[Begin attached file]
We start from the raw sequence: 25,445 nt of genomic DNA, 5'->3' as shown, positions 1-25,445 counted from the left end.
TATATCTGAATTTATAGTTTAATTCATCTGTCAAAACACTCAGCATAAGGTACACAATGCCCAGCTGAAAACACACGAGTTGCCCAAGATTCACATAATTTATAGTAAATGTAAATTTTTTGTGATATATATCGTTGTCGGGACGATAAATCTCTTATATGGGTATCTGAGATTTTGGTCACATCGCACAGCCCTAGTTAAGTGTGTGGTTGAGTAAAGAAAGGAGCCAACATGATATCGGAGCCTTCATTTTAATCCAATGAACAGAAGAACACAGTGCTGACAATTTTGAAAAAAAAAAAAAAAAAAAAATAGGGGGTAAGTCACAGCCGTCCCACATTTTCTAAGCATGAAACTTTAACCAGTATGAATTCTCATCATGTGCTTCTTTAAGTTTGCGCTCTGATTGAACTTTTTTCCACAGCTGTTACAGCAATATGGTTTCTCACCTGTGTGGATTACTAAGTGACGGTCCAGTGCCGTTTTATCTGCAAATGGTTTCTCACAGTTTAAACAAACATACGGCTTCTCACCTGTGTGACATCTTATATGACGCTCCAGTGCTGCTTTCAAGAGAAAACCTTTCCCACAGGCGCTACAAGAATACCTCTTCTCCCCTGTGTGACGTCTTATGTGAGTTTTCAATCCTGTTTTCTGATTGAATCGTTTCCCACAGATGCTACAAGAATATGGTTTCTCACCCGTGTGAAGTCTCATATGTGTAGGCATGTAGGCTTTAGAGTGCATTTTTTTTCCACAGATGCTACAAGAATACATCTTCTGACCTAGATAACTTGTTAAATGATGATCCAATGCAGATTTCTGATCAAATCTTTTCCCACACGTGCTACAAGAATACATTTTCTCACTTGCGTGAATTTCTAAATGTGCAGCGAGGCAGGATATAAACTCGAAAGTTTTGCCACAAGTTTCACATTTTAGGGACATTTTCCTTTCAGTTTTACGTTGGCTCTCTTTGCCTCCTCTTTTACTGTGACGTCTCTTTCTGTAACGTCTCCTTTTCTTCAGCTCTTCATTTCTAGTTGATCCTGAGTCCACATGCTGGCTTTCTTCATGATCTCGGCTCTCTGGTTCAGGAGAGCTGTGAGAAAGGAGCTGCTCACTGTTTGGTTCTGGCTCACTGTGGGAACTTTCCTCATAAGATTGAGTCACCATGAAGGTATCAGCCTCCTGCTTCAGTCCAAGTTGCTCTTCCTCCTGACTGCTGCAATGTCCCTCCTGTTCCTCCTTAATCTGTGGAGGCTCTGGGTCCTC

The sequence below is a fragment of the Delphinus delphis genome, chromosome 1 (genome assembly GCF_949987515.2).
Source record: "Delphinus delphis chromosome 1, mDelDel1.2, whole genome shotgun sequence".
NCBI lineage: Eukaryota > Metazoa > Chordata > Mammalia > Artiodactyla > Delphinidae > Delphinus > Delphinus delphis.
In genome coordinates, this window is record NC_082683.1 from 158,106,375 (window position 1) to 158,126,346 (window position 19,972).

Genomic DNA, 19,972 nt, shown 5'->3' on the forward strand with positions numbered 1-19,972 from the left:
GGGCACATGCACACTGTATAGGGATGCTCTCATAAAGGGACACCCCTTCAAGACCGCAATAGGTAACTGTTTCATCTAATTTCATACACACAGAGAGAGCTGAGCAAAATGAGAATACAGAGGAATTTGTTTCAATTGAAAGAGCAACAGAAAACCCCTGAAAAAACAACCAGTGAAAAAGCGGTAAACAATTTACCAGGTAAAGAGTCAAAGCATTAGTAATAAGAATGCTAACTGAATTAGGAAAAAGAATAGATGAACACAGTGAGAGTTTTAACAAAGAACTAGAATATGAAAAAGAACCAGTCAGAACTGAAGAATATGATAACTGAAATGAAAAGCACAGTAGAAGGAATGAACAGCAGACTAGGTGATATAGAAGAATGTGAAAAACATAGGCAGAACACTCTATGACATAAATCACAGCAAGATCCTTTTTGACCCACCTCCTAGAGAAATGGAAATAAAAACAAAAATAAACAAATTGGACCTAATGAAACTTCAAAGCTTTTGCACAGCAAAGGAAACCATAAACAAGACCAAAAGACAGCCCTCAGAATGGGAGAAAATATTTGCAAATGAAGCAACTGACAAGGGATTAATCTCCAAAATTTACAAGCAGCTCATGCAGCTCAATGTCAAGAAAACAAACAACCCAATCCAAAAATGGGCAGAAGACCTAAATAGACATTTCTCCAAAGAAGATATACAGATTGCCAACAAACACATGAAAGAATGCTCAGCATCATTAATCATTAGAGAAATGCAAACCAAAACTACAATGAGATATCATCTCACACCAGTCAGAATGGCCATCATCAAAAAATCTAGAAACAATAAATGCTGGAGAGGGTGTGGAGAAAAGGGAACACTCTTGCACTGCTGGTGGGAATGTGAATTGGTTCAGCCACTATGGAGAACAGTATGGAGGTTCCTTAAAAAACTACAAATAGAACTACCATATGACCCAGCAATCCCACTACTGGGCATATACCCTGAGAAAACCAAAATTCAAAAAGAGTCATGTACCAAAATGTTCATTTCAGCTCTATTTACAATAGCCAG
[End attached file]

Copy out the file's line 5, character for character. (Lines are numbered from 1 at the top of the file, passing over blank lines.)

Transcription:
NCBI lineage: Eukaryota > Metazoa > Chordata > Mammalia > Artiodactyla > Delphinidae > Delphinus > Delphinus delphis.